The sand dunes of northern Indiana are indisputably the state’s most stunning geographic feature. Yet, few outside the Hoosier State are aware that there’s an Indiana Dunes State Park, too, home to what many say is the dunes region’s most picturesque beach. This one sits at the end of State Road 49 at the park entrance, where the area’s tallest dunes tower behind a wide stretch of light brown sand. The beach is also home to a historic 1930s pavilion that’s gone from fine-dining restaurant to ruin, and now is rehabbed as a full-service event venue.
Despite its over 350 miles of Gulf of Mexico coastline, Texas is rarely thought of as much of a beach destination beyond the odd spring break on South Padre Island. However, this historic city less than an hour from Houston feels a little like a northeastern beach town, with a serene state park next door. The wide, flat sands sit alongside the historic Pleasure Pier, where you can take sunset roller coaster rides or enjoy the view from the top of the Ferris wheel. You can also stroll the city’s East End historic district and its 40 blocks of colorful Victorian homes.
Guana River Preserve, Fla.
There’s a statue in the parking lot of the Guana River Preserve in Ponte Vedra proclaiming this to be the spot Ponce de Leon first spotted when he arrived in Florida. He must have gotten a completely skewed impression, as the golden, grass-covered dunes that line the beach here look more like Madagascar than Miami. Descend the staircase and step onto the beach and you’ll feel like you’ve crossed an ocean. The sparsely populated shore looks out onto unusually tall surf. It’s one of the most scenic spots in all of Florida that few Floridians know about. Which is good, because, if nothing else, it’s kept the condos at bay.
Orval Hansen Point Beach, Idaho
Idaho’s Sawtooth Mountains have skyrocketed in popularity over the past decade or so, as rafting along the Salmon River and biking the range’s imposing peaks has become a popular weekend trip for Boise’s exploding population. Still, this beach on Redfish Lake remains largely uncrowded, despite its relatively warm waters and stunning mountainous backdrop. The sand can skew a little rough, and don’t be surprised if the pine tree you post up under drops some needles on your towel. Don’t stress, though: that’s all the more reason to rent a paddleboard and explore the glimmering waters in front of you.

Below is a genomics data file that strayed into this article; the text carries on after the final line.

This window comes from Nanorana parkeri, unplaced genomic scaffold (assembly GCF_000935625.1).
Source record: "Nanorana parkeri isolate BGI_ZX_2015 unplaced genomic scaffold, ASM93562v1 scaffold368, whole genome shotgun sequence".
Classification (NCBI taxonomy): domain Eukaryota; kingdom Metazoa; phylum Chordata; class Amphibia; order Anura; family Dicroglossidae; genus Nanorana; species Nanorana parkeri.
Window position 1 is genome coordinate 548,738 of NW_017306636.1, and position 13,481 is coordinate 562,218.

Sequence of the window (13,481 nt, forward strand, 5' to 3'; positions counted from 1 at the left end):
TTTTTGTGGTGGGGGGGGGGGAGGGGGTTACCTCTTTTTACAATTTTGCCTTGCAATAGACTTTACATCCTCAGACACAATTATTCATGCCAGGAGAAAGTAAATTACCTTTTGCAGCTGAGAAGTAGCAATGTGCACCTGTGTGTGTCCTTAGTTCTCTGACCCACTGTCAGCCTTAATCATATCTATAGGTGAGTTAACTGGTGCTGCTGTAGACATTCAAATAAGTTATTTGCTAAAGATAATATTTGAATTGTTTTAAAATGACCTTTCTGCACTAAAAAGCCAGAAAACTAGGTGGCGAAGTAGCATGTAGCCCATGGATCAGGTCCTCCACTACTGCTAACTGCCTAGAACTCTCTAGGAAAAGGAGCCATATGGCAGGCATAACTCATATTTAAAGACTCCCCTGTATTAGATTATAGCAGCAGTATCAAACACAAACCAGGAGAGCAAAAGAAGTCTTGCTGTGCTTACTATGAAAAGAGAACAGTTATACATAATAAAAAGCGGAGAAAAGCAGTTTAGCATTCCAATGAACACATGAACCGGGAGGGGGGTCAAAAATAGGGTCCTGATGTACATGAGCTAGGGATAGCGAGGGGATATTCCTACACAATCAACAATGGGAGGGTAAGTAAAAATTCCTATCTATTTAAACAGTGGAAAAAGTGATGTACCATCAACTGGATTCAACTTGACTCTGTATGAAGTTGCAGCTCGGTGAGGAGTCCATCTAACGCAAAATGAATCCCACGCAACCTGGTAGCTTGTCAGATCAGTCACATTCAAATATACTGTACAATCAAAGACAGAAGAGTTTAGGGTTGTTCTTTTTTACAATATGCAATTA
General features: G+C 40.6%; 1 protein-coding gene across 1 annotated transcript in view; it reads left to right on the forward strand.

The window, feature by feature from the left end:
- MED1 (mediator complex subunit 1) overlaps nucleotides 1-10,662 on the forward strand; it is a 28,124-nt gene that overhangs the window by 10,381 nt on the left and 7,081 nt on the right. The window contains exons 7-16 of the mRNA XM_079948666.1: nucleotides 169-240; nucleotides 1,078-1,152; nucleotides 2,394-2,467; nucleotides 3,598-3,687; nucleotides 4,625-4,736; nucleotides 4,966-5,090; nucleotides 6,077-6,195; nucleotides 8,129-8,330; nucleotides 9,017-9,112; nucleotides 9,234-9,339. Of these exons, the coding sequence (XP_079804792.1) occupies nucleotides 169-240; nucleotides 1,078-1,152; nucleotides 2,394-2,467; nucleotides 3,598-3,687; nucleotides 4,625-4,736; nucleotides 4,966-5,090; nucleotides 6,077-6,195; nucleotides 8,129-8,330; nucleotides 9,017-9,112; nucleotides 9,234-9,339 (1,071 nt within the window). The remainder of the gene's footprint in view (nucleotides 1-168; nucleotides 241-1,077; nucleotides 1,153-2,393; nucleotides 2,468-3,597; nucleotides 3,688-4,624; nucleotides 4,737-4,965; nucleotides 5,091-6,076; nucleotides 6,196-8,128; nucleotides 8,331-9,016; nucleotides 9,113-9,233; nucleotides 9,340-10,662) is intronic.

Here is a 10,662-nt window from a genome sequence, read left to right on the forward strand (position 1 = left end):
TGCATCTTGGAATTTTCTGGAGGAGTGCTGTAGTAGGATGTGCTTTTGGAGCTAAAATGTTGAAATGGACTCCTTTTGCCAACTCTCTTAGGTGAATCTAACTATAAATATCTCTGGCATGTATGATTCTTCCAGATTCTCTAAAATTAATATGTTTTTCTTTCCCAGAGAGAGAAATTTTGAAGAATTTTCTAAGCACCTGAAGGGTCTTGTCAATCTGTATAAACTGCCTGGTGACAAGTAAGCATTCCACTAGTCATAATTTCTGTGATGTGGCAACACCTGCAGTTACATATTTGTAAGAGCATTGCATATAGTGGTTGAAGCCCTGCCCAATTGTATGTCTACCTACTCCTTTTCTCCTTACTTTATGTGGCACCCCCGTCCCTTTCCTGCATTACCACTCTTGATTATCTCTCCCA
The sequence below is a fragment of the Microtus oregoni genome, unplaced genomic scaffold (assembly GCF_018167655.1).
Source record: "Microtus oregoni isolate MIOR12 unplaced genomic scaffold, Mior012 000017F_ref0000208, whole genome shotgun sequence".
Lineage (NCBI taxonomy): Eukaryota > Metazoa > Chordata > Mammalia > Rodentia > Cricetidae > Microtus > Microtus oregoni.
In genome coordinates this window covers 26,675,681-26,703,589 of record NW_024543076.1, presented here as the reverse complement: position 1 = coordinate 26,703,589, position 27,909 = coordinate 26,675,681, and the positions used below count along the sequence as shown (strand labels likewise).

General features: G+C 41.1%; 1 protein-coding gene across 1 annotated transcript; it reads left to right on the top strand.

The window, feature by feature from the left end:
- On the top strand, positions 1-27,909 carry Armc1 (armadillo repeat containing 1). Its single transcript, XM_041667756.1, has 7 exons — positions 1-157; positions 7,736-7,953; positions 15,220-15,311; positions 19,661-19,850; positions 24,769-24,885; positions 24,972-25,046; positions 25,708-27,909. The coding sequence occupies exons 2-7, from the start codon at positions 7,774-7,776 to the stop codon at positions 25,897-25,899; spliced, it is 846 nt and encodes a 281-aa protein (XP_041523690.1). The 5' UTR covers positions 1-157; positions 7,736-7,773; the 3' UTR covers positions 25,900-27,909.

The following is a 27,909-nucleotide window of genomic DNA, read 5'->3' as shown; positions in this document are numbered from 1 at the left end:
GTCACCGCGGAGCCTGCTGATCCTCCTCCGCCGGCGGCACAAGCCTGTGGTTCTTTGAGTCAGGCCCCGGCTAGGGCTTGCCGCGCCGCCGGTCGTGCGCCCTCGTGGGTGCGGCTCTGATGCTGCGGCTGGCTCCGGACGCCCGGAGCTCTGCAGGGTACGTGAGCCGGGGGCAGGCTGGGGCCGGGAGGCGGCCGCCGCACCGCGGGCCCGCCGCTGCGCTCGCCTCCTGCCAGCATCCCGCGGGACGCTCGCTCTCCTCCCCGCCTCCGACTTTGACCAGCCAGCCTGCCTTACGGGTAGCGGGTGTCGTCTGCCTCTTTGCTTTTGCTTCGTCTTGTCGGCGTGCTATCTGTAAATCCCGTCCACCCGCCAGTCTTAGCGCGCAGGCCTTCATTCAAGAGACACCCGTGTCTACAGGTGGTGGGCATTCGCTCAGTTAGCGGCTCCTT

Second Beach, Wash.
While “Goonies” made Oregon’s Haystack Rock the most famous sea stack in the world, beaches in the Pacific Northwest are full of them. You’ll find an abundance off the shore of this beach in Olympic National Park, easily accessible down a mile-ish trail from the village of La Push. Even during summer months you’ll rarely find more than a couple of other people on the 1.5-mile stretch of sand, giving the impression that you’ve washed up on the evergreen paradise like the driftwood lining the shore. Walk to the northern end and you can explore a natural sandstone arch when the tide is out, one of many reasons photographers flock here in the summer.
Ship Island, Miss.
Mississippi is a place rarely noted for much aside from regional gas station cuisine and casinos. But travel a little past Biloxi to the coastal town of Gulfport, and you’ll arrive at the gateway to tropical beaches you never knew existed. A short ferry ride brings you to the Gulf Islands National Seashore. Here, Mississippi’s brackish water gives way to the turquoise stuff like you’d find in Florida. The seashore’s best and largest beach is Ship Island, where rental chairs and a snack stand are the park’s only amenities. You can also explore an old fort from the War of 1812, or stroll the island’s boardwalk and learn about its wetland wildlife.